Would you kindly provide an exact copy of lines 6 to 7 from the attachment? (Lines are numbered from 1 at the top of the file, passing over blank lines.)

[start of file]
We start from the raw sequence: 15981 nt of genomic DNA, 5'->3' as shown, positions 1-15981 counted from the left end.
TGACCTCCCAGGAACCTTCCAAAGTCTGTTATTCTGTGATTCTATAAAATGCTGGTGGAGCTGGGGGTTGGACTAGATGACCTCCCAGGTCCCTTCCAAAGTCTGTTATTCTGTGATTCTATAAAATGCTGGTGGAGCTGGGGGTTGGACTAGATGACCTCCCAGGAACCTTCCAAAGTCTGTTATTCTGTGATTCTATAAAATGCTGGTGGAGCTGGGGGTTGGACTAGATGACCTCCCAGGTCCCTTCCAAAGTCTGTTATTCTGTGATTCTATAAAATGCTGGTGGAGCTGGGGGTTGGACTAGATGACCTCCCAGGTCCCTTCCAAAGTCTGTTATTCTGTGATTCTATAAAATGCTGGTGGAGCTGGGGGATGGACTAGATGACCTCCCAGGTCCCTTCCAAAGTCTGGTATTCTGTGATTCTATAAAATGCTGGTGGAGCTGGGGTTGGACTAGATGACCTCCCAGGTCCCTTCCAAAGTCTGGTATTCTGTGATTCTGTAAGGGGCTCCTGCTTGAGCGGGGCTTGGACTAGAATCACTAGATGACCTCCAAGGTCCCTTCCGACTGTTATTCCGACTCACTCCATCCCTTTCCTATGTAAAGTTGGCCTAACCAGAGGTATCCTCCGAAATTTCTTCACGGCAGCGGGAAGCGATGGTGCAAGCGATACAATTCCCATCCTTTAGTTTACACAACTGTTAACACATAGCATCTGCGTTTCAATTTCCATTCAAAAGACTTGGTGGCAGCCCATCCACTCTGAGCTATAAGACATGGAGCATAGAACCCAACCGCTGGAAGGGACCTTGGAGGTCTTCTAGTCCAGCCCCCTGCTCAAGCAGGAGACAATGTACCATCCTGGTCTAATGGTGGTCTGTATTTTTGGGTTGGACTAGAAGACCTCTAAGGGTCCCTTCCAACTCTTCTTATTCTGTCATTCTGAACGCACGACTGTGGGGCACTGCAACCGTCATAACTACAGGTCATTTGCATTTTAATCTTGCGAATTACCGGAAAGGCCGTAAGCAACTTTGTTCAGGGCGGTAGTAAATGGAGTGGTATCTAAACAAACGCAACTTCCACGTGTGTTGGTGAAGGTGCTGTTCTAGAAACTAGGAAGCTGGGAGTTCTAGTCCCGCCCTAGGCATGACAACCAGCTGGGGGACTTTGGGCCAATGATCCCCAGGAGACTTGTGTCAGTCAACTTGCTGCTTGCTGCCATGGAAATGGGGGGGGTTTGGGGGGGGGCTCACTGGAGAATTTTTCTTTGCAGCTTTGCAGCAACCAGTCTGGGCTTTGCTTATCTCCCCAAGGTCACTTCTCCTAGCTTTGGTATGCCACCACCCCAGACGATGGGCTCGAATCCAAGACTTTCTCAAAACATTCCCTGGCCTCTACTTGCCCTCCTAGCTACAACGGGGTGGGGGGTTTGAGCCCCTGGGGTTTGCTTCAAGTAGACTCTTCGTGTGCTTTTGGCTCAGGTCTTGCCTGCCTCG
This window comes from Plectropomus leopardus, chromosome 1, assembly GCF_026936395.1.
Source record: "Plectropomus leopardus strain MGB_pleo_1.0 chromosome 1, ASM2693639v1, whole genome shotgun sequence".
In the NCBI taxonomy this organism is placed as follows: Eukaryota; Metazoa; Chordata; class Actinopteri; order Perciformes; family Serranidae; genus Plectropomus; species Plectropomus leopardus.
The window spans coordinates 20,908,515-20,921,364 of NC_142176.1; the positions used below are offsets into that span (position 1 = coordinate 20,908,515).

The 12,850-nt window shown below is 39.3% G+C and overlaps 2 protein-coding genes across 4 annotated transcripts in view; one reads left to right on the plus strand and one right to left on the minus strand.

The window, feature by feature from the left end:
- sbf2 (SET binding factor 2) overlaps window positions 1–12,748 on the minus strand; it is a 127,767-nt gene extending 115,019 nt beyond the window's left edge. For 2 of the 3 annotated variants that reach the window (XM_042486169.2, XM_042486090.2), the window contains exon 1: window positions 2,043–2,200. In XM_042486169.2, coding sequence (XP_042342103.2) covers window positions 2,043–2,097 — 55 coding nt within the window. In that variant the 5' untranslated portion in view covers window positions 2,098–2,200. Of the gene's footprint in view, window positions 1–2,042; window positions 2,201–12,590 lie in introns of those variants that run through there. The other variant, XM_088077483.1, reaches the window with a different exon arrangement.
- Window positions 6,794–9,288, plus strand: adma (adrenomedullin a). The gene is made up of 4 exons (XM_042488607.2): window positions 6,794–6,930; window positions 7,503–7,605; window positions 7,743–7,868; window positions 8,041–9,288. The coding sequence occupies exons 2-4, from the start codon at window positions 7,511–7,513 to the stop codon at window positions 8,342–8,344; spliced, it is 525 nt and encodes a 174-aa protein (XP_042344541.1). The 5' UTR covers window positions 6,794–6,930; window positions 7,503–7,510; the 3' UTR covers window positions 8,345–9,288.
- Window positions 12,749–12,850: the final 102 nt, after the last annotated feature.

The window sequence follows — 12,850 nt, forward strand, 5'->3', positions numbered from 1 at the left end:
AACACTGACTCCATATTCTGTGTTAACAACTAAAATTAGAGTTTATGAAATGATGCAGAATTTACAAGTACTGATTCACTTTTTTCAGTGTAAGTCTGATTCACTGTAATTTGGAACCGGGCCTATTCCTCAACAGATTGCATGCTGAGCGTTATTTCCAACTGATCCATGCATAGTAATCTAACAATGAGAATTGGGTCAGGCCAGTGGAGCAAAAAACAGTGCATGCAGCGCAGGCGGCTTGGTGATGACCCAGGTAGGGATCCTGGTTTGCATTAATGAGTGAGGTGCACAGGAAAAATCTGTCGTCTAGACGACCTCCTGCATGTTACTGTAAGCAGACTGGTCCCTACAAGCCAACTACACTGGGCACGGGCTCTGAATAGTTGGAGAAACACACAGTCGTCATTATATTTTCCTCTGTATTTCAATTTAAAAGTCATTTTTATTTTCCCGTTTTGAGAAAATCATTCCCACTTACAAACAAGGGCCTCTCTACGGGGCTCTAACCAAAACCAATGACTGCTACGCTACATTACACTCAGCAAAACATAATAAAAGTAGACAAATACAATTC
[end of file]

The window spans coordinates 20,908,515-20,921,364 of NC_142176.1; the positions used below are offsets into that span (position 1 = coordinate 20,908,515).

The 12,850-nt window shown below is 39.3% G+C and overlaps 2 protein-coding genes across 4 annotated transcripts in view; one reads left to right on the plus strand and one right to left on the minus strand.